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Accounting slip-ups have big costs 13 Feb 2012
Simple errors made by small businesses are resulting in penalties worth thousands of dollars, tax experts say.
 
Last year, the IRD handed New Zealand businesses just over $33 million in shortfall penalties, more than 400 of which were for gross carelessness.
 
Institute of Chartered Accountants tax director Craig Macalister said he saw a lot of small businesses making little errors that they often did not even realise had happened.
 
Most small firms filed a GST return every couple of months, and that was where a lot of mistakes happened.
 
Often, people would get something such as the time of supply wrong. He said although that might seem like a trivial matter, it was technically breaching the law and could land a business with use-of-money interest penalties.
 
“They might be looking at buying a large machine and claim the invoice before they have paid it.” Macalister knew of a farmer who sold all of his livestock, paid GST on the transaction but put the GST into his partnership GST return instead of his trust’s return. He was handed a $4000 penalty.
 
Patrick Goggin, IRD’s group manager assurance, said small businesses made errors over a range of things, such as using the wrong depreciation rate for things such as carpets in a rental property, arithmetic or transposition errors in the filing of the return or things that were “sometimes a little bit more deliberate”, like forgetting to make an adjustment for personal expenses, such as grocery shopping or trips away.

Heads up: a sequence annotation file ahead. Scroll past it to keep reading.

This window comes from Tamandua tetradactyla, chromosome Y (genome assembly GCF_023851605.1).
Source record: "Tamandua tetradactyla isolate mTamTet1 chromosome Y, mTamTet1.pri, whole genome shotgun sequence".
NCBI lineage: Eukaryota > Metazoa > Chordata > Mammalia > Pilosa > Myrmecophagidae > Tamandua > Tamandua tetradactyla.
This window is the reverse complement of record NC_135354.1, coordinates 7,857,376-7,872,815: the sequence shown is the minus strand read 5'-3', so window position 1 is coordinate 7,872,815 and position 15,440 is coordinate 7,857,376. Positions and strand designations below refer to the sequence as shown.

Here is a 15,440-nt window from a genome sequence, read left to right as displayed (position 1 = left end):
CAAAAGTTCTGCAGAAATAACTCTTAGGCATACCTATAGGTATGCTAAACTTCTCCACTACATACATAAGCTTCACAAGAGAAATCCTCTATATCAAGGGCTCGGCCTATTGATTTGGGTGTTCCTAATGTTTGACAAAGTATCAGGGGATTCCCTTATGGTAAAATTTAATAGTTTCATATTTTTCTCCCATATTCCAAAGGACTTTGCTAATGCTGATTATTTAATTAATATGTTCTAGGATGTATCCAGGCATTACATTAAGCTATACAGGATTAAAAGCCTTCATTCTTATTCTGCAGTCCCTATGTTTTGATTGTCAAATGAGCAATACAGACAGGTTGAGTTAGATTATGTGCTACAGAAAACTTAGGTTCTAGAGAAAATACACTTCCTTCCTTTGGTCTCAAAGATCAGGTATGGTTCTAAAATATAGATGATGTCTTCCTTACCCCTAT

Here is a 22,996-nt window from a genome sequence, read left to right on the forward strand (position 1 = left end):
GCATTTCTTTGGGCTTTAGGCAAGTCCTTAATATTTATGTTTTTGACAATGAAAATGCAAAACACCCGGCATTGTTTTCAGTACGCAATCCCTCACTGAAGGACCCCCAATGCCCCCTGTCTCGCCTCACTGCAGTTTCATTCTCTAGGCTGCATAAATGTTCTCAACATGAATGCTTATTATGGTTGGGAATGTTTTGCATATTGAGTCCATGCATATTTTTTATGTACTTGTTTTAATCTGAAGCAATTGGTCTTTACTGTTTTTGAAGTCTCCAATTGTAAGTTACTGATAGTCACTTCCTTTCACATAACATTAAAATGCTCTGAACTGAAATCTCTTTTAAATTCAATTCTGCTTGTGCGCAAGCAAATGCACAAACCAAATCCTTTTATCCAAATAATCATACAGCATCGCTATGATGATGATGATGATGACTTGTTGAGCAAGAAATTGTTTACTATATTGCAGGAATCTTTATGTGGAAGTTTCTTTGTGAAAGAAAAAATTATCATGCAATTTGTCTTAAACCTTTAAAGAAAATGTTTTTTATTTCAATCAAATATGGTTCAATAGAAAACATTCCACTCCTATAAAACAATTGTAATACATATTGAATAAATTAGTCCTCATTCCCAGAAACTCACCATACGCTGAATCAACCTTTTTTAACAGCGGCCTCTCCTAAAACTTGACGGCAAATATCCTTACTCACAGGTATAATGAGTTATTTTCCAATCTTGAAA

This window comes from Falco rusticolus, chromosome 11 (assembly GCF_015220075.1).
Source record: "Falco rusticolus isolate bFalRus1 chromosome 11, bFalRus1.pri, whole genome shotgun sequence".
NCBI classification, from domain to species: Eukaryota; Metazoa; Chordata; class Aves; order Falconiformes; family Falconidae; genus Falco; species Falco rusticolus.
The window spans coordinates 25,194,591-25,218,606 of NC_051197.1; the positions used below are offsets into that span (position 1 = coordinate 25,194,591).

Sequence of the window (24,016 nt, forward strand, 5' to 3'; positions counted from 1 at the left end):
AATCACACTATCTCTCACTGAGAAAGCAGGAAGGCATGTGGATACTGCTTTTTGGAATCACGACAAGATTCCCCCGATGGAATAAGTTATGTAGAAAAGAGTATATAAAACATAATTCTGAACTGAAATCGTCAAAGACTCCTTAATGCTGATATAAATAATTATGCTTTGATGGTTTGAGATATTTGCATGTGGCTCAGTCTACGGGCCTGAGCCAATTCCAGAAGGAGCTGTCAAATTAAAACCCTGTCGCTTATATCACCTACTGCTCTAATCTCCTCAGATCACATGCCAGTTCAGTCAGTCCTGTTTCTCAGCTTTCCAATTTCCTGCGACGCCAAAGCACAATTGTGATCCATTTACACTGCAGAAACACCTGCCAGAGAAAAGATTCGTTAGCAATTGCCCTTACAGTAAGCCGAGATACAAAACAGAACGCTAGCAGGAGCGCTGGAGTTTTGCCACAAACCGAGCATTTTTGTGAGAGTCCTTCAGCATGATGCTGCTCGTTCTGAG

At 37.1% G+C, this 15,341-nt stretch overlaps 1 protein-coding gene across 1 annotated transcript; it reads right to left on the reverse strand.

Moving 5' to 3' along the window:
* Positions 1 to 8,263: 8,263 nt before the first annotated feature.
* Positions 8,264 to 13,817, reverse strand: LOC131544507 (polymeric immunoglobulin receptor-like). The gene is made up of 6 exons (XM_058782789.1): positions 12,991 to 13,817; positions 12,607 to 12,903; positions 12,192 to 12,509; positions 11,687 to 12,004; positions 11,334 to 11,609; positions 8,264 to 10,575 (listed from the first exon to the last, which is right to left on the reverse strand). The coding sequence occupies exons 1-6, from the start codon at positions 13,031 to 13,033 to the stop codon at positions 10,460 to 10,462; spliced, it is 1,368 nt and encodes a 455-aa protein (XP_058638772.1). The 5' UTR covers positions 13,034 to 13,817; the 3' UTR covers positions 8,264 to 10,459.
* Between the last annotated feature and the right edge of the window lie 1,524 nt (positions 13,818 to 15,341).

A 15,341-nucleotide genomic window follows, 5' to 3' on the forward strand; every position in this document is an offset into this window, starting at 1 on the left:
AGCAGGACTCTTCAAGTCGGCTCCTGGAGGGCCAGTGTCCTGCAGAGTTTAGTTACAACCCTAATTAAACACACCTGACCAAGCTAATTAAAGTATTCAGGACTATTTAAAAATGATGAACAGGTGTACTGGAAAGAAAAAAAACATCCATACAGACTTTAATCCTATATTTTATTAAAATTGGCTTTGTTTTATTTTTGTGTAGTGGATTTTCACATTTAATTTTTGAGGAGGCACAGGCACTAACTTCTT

He said businesses could cut the penalties by contacting the department and explaining what had happened. “If they do that before any audit activity is launched, any shortfall penalties can be significantly reduced.”
 
Macalister said small businesses often ran into problems with income tax when it came to claiming items not allowed or not understanding the treatment of expenses.
 
Goggin said an error meant the taxpayer had not met their obligation to provide an accurate return. “We view very strongly that we want taxpayers to get it right. If you realise you’ve made a mistake, it is best to make a voluntary disclosure, either by talking to your tax agent or going directly to the IRD.”
 
He said the department would work to rectify errors that went in the IRD’s favour but usually mistakes cost revenue money. Macalister said getting good advice was key to avoiding problems. “A chartered accountant should be able to put you right.”
 
Advice could cover things such as cash-flow projections and many accountants would already have clients in a particular industry, so they could advise on what they had seen with other firms.

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